MinitabGuide2

MinitabGuide2 - MINITAB Guide (Chapters 11 and 13) Standard...

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Unformatted text preview: MINITAB Guide (Chapters 11 and 13) Standard Error for Sample Mean MTB > let k1= sigma/sqrt(n) MTB > print k1 where: sigma is the standard deviation of the population. n is the sample size. k1 equals the standard error. Standard error of the sample mean for n=30 and σ=21.25. MTB > let k1= 21.25/sqrt(30) MTB > print k1 Data Display K1 3.87970 Cumulative Probability for Sample Mean: P ( x x ) For a random sample of size n=30 from a MTB > let k1=sigma/sqrt(n) MTB > cdf x k2; SUBC> norm mu k1. MTB > print k2 where: x is the value of sample mean given in the question. mu and sigma are the population mean and standard deviation. n is the sample size. k2 equals the desired probability. population with μ=85 and σ=21.25, calculate P(x 75). MTB > let k1=21.25/sqrt(30) MTB > cdf 75 k2; SUBC> norm 85 k1. MTB > print k2 Data Display K2 0.00497564 Complementary Cumulative Probability for Sample Mean: P ( x x ) MTB > let k1=sigma/sqrt(n) MTB > cdf x k2; SUBC> norm mu k1. MTB > let k3=1­k2 MTB > print k3 where: x is the value of sample mean given in the question. mu and sigma are the population mean and standard deviation. n is the sample size. k3 equals the desired probability. For a random sample of size n=30 from a population with μ=85 and σ=21.25, calculate P(x 100). MTB > let k1=21.25/sqrt(30) MTB > cdf 100 k2; SUBC> norm 85 k1. MTB > let k3=1­k2 MTB > print k3 Data Display K3 0.000055255 For a random sample of size n=30 from a population with μ=85 and σ=21.25, calculate P (75 x 90). MTB > let k1=sigma/sqrt(n) MTB > let k1=21.25/sqrt(30) MTB > cdf x k2; MTB > cdf 75 k2; SUBC> norm mu k1. SUBC> norm 85 k1. MTB > cdf y k3; MTB > cdf 90 k3; SUBC> norm mu k1. SUBC> norm 85 k1. MTB > let k4=k3­k2 MTB > let k4=k3­k2 MTB > print k4 MTB > print k4 where: x and y are the values of sample mean given in Data Display K4 0.896283 the question. mu and sigma are the population mean and standard deviation. n is the sample size. k4 equals the desired probability. In-between Cumulative Probability for Sample Mean: P ( x x y ) 1 Mean and Standard Deviation for Binomial MTB > let k1=n*p MTB > let k2=sqrt(n*p*(1−p)) MTB > print k1­k2 where: p is the probability of success. n is the number of observations. k1 equals the mean. K2 equals the standard deviation. Mean and standard deviation for a binomial with n=100 and p=0.8. MTB > let k1= 100*0.8 MTB > let k2= sqrt(100*0.8*(1­0.8)) MTB > print k1­k2 Data Display K1 80.0000 K2 4.00000 Binomial probabilities for n=10 and p=0.8 MTB > pdf; SUBC> binom 10 0.8. Probability Density Function Binomial with n = 10 and p = 0.8 x P( X = x ) 0 0.000000 1 0.000004 2 0.000074 3 0.000786 4 0.005505 5 0.026424 6 0.088080 7 0.201327 8 0.301990 9 0.268435 10 0.107374 What is the probability of observing (exactly) 3? 0.000786 Cumulative binomial probabilities for n=10 and p=0.8 (Exact) Binomial Probabilities: P(X = x) MTB > pdf; SUBC> binom n p. where: n is the number of observations. p is the probability of success. Cumulative Binomial Probabilities: P(X ≤ x) MTB > cdf; SUBC> binom n p. where: n is the number of trials. p is the probability of success on a single trial. How to use to calculate probabilities: Cumulative binomial probability: P(X ≤ x) (read right from the chart) Complementary cumulative binomial probability (>): P(X > x) = 1 – P(X ≤ x)) Complementary cumulative binomial probability (≥): P(X ≥ x) = 1 – P(X ≤ x-1)) In-between cumulative binomial probability: P(x ≤ X ≤ y) = P(X ≤ y) – P(X ≤ x-1)) MTB > cdf; SUBC> binom 10 .8. Cumulative Distribution Function Binomial with n = 10 and p = 0.8 x P( X <= x ) 0 0.00000 1 0.00000 2 0.00008 3 0.00086 4 0.00637 5 0.03279 6 0.12087 7 0.32220 8 0.62419 9 0.89263 10 1.00000 What is the probability of: a) less than or equal to 3: 0.00086 b) (exactly) 3: 0.00086 – 0.00008 = 0.00078 c) at most 5: 0.03279 d) more than 4: 1 ­ 0.00637 = 0.99363 e) at least 1: 1 – 0.00000 = 1.00000 f) between 4 and 6 inclusive: 0.12087 – 0.00086 = 0.12001 2 ...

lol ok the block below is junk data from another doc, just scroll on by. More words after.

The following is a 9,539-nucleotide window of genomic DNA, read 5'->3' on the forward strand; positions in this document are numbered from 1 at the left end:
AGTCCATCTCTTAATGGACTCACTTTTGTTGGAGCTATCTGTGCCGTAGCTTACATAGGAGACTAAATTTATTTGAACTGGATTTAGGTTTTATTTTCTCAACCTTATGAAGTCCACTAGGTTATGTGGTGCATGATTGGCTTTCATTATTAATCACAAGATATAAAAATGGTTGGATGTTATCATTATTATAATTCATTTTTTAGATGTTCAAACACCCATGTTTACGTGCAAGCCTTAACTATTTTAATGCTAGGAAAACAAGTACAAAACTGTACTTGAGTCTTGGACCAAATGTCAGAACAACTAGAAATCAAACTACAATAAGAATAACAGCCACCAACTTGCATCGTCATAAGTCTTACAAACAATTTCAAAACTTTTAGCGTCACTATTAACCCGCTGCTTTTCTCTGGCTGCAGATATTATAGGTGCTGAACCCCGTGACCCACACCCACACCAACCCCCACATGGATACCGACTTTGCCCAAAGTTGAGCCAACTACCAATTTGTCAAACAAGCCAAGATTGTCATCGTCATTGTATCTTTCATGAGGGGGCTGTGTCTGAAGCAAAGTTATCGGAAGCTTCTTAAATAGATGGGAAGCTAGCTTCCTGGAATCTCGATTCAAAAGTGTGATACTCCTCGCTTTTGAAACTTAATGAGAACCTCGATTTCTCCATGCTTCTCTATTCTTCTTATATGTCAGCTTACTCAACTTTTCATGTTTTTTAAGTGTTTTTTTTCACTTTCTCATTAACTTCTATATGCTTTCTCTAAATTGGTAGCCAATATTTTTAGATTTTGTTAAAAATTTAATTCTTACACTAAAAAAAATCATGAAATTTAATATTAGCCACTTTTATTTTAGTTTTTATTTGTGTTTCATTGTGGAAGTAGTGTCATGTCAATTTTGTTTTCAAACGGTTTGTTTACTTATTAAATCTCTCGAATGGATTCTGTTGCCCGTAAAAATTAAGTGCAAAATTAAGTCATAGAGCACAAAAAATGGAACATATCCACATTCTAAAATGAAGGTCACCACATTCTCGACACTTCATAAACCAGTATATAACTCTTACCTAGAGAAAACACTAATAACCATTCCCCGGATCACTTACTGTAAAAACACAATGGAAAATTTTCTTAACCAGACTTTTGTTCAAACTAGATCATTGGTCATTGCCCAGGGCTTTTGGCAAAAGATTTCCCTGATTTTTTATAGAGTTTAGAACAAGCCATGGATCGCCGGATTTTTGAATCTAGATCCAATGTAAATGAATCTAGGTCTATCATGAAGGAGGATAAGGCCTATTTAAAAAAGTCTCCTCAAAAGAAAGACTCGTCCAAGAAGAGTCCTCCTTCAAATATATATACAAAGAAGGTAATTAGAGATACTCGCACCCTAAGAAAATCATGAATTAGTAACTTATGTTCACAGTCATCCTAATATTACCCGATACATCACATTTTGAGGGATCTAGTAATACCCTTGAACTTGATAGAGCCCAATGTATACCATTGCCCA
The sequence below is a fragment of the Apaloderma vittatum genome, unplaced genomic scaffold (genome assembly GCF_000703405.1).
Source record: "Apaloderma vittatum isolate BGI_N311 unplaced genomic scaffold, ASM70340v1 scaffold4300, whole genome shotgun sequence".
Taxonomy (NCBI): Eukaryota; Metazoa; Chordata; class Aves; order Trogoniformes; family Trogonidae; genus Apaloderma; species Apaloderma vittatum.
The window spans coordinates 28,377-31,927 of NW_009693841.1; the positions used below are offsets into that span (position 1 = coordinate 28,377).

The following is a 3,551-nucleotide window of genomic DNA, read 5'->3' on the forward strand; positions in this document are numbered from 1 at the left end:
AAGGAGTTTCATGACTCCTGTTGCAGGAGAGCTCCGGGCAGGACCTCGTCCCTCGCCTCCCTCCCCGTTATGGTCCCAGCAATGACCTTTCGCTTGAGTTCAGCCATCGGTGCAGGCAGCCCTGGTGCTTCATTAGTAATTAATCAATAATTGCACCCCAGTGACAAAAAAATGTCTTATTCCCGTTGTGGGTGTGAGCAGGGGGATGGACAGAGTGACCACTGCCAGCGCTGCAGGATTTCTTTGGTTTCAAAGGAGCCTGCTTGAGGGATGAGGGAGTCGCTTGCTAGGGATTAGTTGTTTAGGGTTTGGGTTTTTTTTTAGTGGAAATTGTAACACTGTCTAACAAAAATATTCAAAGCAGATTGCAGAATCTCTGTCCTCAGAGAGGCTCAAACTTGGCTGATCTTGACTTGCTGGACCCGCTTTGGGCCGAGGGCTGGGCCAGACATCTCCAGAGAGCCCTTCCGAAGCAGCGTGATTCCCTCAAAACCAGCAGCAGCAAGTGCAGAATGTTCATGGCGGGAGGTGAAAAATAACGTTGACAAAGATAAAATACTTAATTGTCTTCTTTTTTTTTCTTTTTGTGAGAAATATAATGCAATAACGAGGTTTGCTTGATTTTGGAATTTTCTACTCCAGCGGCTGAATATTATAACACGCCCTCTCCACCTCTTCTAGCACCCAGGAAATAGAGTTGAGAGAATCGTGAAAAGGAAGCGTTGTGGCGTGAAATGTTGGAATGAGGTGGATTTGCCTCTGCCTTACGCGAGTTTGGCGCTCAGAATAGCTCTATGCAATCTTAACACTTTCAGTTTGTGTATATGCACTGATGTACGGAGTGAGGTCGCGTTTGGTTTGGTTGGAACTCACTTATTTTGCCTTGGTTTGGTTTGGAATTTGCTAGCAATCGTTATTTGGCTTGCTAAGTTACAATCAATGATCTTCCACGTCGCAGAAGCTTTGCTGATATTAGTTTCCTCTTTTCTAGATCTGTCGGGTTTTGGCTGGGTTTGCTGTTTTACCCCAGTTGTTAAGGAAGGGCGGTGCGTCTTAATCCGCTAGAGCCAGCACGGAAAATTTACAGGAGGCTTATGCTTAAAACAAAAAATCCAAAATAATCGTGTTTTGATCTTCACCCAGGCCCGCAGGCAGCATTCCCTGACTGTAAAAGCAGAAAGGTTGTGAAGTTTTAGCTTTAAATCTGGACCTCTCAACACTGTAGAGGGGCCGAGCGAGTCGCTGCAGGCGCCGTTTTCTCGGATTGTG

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This note was uploaded on 03/05/2011 for the course STAT 350 taught by Professor Sims,r during the Spring '08 term at George Mason.

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